was made a Gentleman Pensioner by Henry VIII. in which capacity he likewise served King Edward' VI. and Queen Mary.

and who was present during the events.

I have reproduced Underhill's account, as reported by Thiselton, here:

The part they took in this affair was as follows:

"The Queen, and her people at the Court, were in great consternation, when Wyat was come to Southwark, with his army, intending to enter London that way. The Gentlemen Pensioners were commanded to watch in Armour that night, for the preservation of the Queen's Person ; and they came up into the Chamber of Presence, with their Pole Axes in their hands. Whereat the Ladies were very fearful; some lamenting, crying, and wringing their hands, and said, Alas there is some great mischief towards us! we shall all be ff destroyed this night! what a sight is this to see the Queen's Chamber full of armed Men! the like was never seen or heard of." The Band in their usual Habits de la Cour, with their Battle Axes, was an object familiar to the Ladies; but the panic arose from seeing them in the same place in Armour and on such an occasion. Soon afterwards the danger encreased, and the Palace was beset by a party of the rebels from Westminster, and the gates closed. The Pensioners were then in the Hall, from whence they issued, and demanded that the gates might be opened, saying "it was too much shame that the gates should be thus shut for a few rebels - the Queen shall see us fell down her enemies this day before her face." The Gates were then opened; but the Queen - "earnestly requested that they (the Pensioners) would not go out of her sight," intimating that "her only trust was in them for the defence of her person that day."

The Queen was in the gallery over the gate. They then marched before the gallery window, "when she spake unto them, requiring them as they were Gentlemen in whom she only trusted, that they would not go from that place." There they marched up and down for the space of an hour, when news was brought that Wyat was taken. "Anon after," says Underhill's narrative,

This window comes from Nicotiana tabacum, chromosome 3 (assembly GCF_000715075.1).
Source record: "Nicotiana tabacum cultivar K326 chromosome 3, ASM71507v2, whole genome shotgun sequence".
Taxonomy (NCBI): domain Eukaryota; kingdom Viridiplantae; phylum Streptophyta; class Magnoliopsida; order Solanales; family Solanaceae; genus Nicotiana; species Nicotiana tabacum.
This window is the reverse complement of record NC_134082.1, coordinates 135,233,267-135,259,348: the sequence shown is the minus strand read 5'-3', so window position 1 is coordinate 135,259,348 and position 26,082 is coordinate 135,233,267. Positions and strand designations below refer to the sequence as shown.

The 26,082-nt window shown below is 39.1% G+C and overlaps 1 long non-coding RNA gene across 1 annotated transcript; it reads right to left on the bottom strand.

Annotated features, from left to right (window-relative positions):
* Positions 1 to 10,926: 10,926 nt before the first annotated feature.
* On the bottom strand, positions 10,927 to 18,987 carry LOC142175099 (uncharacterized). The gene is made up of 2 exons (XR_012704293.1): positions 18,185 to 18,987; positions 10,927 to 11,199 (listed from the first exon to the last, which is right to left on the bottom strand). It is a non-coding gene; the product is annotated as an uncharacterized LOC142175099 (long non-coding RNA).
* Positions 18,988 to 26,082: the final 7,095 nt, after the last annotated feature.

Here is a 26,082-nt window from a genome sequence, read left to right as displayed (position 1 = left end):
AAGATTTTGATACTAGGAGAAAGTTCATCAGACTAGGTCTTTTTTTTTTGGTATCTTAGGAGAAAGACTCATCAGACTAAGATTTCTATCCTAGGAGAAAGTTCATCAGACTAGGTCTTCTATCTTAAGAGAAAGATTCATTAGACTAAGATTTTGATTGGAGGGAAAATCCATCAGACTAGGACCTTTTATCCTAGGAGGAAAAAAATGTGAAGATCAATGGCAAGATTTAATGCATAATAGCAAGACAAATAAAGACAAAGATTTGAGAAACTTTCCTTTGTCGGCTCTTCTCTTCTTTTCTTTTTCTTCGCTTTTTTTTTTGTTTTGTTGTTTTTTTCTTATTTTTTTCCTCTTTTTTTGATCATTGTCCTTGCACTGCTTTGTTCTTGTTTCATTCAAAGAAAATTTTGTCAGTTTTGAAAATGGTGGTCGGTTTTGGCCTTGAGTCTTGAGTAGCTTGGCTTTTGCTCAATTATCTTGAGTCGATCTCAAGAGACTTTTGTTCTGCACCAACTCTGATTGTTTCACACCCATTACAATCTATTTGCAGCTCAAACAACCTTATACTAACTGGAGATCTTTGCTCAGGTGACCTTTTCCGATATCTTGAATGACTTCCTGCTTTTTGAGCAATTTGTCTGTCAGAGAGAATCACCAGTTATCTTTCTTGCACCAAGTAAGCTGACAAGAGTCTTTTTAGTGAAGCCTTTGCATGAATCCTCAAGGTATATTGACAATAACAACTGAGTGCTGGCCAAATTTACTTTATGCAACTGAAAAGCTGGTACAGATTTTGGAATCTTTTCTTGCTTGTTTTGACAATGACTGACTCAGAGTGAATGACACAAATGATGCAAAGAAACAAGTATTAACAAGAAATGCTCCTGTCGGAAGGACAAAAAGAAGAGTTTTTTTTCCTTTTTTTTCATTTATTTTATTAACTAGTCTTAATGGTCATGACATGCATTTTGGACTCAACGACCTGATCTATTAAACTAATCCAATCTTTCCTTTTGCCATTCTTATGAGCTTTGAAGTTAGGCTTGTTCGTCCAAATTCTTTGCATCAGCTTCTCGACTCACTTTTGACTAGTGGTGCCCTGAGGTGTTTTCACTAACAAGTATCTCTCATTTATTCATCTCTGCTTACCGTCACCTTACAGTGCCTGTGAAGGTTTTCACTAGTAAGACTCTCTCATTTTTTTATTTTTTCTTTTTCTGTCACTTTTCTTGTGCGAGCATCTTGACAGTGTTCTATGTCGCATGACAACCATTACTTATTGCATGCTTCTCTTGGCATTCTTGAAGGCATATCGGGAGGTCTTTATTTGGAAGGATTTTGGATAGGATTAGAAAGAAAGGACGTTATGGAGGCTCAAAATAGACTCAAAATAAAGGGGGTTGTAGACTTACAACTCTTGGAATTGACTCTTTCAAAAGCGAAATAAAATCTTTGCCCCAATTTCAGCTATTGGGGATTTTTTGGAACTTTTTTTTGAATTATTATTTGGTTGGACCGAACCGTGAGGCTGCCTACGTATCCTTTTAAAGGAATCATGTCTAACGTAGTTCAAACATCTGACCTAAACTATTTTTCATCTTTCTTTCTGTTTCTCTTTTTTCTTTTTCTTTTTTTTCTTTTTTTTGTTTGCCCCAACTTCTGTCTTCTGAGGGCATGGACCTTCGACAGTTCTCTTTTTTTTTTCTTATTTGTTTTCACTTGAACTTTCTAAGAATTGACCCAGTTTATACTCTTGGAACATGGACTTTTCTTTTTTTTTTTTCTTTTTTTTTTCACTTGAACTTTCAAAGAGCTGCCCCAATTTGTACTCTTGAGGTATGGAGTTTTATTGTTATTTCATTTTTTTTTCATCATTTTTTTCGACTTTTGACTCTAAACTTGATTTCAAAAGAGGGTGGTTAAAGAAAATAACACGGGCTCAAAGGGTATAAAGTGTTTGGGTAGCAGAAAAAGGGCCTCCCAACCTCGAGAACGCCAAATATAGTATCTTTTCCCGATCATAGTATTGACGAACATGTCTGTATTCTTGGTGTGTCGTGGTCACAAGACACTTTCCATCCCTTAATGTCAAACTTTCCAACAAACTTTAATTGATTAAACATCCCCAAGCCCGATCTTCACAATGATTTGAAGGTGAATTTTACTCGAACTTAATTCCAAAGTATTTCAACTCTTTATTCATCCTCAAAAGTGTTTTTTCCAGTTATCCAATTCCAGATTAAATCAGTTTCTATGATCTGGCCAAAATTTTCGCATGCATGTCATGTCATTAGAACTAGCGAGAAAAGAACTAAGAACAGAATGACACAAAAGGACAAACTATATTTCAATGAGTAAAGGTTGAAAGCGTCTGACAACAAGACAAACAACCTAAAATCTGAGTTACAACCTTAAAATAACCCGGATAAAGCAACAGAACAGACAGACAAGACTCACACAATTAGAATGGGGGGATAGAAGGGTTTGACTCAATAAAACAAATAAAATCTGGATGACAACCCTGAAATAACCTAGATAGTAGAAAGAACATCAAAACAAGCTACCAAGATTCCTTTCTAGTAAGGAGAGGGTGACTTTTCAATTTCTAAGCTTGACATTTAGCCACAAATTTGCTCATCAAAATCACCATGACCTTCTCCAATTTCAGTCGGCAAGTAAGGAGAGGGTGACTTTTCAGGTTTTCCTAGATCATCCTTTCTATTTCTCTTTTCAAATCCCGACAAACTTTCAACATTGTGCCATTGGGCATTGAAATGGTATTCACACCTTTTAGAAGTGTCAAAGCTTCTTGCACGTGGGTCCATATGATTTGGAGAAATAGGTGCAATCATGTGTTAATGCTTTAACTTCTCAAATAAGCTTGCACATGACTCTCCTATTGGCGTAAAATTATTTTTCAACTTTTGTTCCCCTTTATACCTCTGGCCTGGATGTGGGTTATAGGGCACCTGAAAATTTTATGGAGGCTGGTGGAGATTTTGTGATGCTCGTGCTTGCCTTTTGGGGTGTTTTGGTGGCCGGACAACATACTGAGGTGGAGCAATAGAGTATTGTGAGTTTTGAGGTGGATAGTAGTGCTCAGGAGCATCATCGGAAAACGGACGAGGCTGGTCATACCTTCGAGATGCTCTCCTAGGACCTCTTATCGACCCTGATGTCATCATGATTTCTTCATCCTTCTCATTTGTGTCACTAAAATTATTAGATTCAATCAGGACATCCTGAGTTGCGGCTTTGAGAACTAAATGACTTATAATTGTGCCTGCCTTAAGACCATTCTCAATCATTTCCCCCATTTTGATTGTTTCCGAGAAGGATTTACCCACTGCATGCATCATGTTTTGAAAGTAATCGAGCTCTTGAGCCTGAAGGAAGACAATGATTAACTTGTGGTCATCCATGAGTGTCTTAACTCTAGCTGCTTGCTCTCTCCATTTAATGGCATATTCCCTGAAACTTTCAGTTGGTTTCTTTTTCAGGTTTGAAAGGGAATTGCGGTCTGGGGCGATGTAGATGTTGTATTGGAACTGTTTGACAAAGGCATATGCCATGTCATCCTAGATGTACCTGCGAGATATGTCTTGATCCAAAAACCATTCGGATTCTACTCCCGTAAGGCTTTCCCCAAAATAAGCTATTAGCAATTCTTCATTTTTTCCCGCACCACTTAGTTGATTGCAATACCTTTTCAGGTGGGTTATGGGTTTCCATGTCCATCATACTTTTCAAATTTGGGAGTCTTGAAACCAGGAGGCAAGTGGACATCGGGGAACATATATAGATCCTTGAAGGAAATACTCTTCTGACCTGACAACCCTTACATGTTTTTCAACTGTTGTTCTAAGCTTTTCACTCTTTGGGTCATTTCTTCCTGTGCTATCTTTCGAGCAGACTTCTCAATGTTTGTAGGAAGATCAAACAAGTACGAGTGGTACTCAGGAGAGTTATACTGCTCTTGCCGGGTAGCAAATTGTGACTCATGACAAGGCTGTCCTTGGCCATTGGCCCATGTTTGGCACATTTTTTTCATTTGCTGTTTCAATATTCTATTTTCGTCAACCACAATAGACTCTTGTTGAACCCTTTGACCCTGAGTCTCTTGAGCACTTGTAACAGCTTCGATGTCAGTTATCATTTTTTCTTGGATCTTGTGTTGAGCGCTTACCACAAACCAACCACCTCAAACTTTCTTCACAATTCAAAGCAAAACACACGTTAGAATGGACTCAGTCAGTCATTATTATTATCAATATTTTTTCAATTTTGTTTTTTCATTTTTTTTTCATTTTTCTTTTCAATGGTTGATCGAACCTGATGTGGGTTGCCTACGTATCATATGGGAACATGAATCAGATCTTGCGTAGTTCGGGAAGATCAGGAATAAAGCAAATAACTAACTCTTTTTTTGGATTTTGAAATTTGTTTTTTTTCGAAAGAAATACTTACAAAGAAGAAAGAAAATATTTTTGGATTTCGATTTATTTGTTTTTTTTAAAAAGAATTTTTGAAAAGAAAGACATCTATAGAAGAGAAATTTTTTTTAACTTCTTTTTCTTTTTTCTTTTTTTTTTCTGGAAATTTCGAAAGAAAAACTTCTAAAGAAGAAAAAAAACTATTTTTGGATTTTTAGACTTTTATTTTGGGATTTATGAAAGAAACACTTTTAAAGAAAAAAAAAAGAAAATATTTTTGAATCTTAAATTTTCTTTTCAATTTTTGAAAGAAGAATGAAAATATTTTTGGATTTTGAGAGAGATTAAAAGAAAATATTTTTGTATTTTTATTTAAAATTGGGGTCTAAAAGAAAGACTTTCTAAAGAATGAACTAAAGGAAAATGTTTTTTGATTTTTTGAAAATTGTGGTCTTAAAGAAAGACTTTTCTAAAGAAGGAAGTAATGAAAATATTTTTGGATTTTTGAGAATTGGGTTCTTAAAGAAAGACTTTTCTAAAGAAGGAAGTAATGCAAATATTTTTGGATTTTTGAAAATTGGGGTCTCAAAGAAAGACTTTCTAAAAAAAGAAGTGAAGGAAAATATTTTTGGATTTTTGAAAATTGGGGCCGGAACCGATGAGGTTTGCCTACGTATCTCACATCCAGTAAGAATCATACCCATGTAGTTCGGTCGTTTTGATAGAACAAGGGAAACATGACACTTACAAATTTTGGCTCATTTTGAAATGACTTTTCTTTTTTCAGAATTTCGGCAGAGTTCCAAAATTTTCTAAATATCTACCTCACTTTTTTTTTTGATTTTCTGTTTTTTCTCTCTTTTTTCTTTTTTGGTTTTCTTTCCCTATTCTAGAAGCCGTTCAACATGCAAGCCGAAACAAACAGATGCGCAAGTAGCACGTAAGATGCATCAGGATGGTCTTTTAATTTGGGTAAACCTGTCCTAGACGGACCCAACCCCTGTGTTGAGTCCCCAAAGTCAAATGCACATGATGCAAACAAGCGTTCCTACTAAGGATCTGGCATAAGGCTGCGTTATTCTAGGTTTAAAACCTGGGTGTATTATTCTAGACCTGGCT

"the Guard of Pensioners were all brought into the Queen's Presence, and every one kissed her hand; of whom they had great thanks and large promises, how good she would be unto them: but few or none of us got any thing, although she was very liberal to many others that were enemies to God's Word, as few of us were,"

  • pp 55-57

There is a footnote which states:

the above narrative is given from Fox's MS. in Strypes Memorials


It would appear that the answer is no. This article states that the Band of Gentlemen Pensioners:

were part of the standing force, although they did not, except on the field of battle, perform the regular duty of guarding the King's person. This function fell to the Yeomen of the King's Guard, a military body established by Henry VII immediately after the Battle of Bosworth in 1485.

EDIT: It must be noted that a source identified by @sempaiscuba states that during Wyatt's Rebellion: "The Gentleman Pensioners were commanded to watch in armour that night for the preservation of the Queen's person."

  • 1
    Are you implying that Weir was wrong in 'Mary Boleyn' with the GPs staying as close to the king as possible? I would quote the specific paragraphs but I listened to the audiobook and there's no accessible copy in Google. :/
    – gktscrk
    Commented May 15, 2020 at 18:36
  • 1
    That article may be incorrect. See the link I posted under the question. I'll try to post a proper answer later if I can. Commented May 15, 2020 at 18:38
  • Made an edit based on the above comments, thanks.
    – Brian Z
    Commented May 15, 2020 at 20:27

Sir George Beeston was the longest serving Pensioner, holding that role from 1547 till his death in 1601. In 1588, he was the Admiral of the fleet that defeated the Spanish Armada, while captaining the Dreadnought.

If that counts as "protecting the monarch", then yes, absolutely.